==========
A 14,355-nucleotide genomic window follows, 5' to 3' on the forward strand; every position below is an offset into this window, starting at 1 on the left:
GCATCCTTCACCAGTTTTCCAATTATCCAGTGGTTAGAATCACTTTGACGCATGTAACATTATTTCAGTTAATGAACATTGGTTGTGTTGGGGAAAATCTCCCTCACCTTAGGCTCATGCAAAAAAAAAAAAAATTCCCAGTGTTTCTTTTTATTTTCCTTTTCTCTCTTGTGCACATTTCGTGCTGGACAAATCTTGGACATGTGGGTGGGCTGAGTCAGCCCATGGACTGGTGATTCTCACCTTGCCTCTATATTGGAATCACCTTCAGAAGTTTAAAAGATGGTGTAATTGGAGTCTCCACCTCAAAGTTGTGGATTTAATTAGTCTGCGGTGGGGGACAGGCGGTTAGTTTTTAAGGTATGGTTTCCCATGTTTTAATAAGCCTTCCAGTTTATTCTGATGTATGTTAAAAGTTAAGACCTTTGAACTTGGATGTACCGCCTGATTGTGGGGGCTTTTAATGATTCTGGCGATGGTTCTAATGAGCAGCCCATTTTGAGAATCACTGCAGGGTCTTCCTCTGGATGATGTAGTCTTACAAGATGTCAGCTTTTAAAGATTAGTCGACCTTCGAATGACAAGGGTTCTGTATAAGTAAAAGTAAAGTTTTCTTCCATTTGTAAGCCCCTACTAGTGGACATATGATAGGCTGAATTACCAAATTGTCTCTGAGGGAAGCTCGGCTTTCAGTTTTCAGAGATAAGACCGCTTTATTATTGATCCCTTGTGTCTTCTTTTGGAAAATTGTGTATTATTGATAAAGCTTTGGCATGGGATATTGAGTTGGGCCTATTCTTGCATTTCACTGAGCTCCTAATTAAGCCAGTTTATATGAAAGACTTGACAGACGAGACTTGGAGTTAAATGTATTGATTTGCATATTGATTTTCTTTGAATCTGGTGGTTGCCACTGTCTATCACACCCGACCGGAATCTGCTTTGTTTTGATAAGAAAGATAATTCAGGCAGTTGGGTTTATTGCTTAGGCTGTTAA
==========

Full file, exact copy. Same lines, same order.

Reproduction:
A 14,355-nucleotide genomic window follows, 5' to 3' on the forward strand; every position below is an offset into this window, starting at 1 on the left:
GCATCCTTCACCAGTTTTCCAATTATCCAGTGGTTAGAATCACTTTGACGCATGTAACATTATTTCAGTTAATGAACATTGGTTGTGTTGGGGAAAATCTCCCTCACCTTAGGCTCATGCAAAAAAAAAAAAAATTCCCAGTGTTTCTTTTTATTTTCCTTTTCTCTCTTGTGCACATTTCGTGCTGGACAAATCTTGGACATGTGGGTGGGCTGAGTCAGCCCATGGACTGGTGATTCTCACCTTGCCTCTATATTGGAATCACCTTCAGAAGTTTAAAAGATGGTGTAATTGGAGTCTCCACCTCAAAGTTGTGGATTTAATTAGTCTGCGGTGGGGGACAGGCGGTTAGTTTTTAAGGTATGGTTTCCCATGTTTTAATAAGCCTTCCAGTTTATTCTGATGTATGTTAAAAGTTAAGACCTTTGAACTTGGATGTACCGCCTGATTGTGGGGGCTTTTAATGATTCTGGCGATGGTTCTAATGAGCAGCCCATTTTGAGAATCACTGCAGGGTCTTCCTCTGGATGATGTAGTCTTACAAGATGTCAGCTTTTAAAGATTAGTCGACCTTCGAATGACAAGGGTTCTGTATAAGTAAAAGTAAAGTTTTCTTCCATTTGTAAGCCCCTACTAGTGGACATATGATAGGCTGAATTACCAAATTGTCTCTGAGGGAAGCTCGGCTTTCAGTTTTCAGAGATAAGACCGCTTTATTATTGATCCCTTGTGTCTTCTTTTGGAAAATTGTGTATTATTGATAAAGCTTTGGCATGGGATATTGAGTTGGGCCTATTCTTGCATTTCACTGAGCTCCTAATTAAGCCAGTTTATATGAAAGACTTGACAGACGAGACTTGGAGTTAAATGTATTGATTTGCATATTGATTTTCTTTGAATCTGGTGGTTGCCACTGTCTATCACACCCGACCGGAATCTGCTTTGTTTTGATAAGAAAGATAATTCAGGCAGTTGGGTTTATTGCTTAGGCTGTTAA